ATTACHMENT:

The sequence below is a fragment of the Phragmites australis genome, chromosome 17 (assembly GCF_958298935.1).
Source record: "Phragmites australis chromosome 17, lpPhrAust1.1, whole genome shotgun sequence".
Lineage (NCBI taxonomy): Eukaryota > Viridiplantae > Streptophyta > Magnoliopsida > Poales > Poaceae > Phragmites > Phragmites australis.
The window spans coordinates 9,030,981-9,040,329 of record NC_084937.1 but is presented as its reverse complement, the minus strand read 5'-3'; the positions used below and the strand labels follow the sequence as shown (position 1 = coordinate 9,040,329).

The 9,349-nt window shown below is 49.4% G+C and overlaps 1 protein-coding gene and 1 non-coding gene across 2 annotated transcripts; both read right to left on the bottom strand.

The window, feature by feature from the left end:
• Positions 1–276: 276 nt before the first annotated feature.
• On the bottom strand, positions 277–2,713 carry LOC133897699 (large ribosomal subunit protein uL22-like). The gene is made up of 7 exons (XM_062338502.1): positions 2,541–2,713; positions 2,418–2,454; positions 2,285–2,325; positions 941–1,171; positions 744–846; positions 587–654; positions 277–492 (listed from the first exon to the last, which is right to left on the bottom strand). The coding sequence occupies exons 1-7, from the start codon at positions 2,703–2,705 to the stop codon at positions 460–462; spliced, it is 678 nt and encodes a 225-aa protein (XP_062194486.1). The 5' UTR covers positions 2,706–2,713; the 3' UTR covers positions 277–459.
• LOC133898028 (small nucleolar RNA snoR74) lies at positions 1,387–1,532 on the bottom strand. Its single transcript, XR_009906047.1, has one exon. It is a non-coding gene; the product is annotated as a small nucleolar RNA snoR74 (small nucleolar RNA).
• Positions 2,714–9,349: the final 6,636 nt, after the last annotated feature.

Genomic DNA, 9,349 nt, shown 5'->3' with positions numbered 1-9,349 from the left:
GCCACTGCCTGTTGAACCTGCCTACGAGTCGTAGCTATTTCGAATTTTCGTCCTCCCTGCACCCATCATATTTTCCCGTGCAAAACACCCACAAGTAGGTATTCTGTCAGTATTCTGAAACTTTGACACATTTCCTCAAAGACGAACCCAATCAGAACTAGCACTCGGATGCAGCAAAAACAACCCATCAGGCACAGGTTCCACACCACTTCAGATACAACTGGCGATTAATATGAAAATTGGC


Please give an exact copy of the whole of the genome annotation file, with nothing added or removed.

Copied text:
The sequence below is a fragment of the Phragmites australis genome, chromosome 17 (assembly GCF_958298935.1).
Source record: "Phragmites australis chromosome 17, lpPhrAust1.1, whole genome shotgun sequence".
Lineage (NCBI taxonomy): Eukaryota > Viridiplantae > Streptophyta > Magnoliopsida > Poales > Poaceae > Phragmites > Phragmites australis.
The window spans coordinates 9,030,981-9,040,329 of record NC_084937.1 but is presented as its reverse complement, the minus strand read 5'-3'; the positions used below and the strand labels follow the sequence as shown (position 1 = coordinate 9,040,329).

The 9,349-nt window shown below is 49.4% G+C and overlaps 1 protein-coding gene and 1 non-coding gene across 2 annotated transcripts; both read right to left on the bottom strand.

The window, feature by feature from the left end:
• Positions 1–276: 276 nt before the first annotated feature.
• On the bottom strand, positions 277–2,713 carry LOC133897699 (large ribosomal subunit protein uL22-like). The gene is made up of 7 exons (XM_062338502.1): positions 2,541–2,713; positions 2,418–2,454; positions 2,285–2,325; positions 941–1,171; positions 744–846; positions 587–654; positions 277–492 (listed from the first exon to the last, which is right to left on the bottom strand). The coding sequence occupies exons 1-7, from the start codon at positions 2,703–2,705 to the stop codon at positions 460–462; spliced, it is 678 nt and encodes a 225-aa protein (XP_062194486.1). The 5' UTR covers positions 2,706–2,713; the 3' UTR covers positions 277–459.
• LOC133898028 (small nucleolar RNA snoR74) lies at positions 1,387–1,532 on the bottom strand. Its single transcript, XR_009906047.1, has one exon. It is a non-coding gene; the product is annotated as a small nucleolar RNA snoR74 (small nucleolar RNA).
• Positions 2,714–9,349: the final 6,636 nt, after the last annotated feature.

Genomic DNA, 9,349 nt, shown 5'->3' with positions numbered 1-9,349 from the left:
GCCACTGCCTGTTGAACCTGCCTACGAGTCGTAGCTATTTCGAATTTTCGTCCTCCCTGCACCCATCATATTTTCCCGTGCAAAACACCCACAAGTAGGTATTCTGTCAGTATTCTGAAACTTTGACACATTTCCTCAAAGACGAACCCAATCAGAACTAGCACTCGGATGCAGCAAAAACAACCCATCAGGCACAGGTTCCACACCACTTCAGATACAACTGGCGATTAATATGAAAATTGGC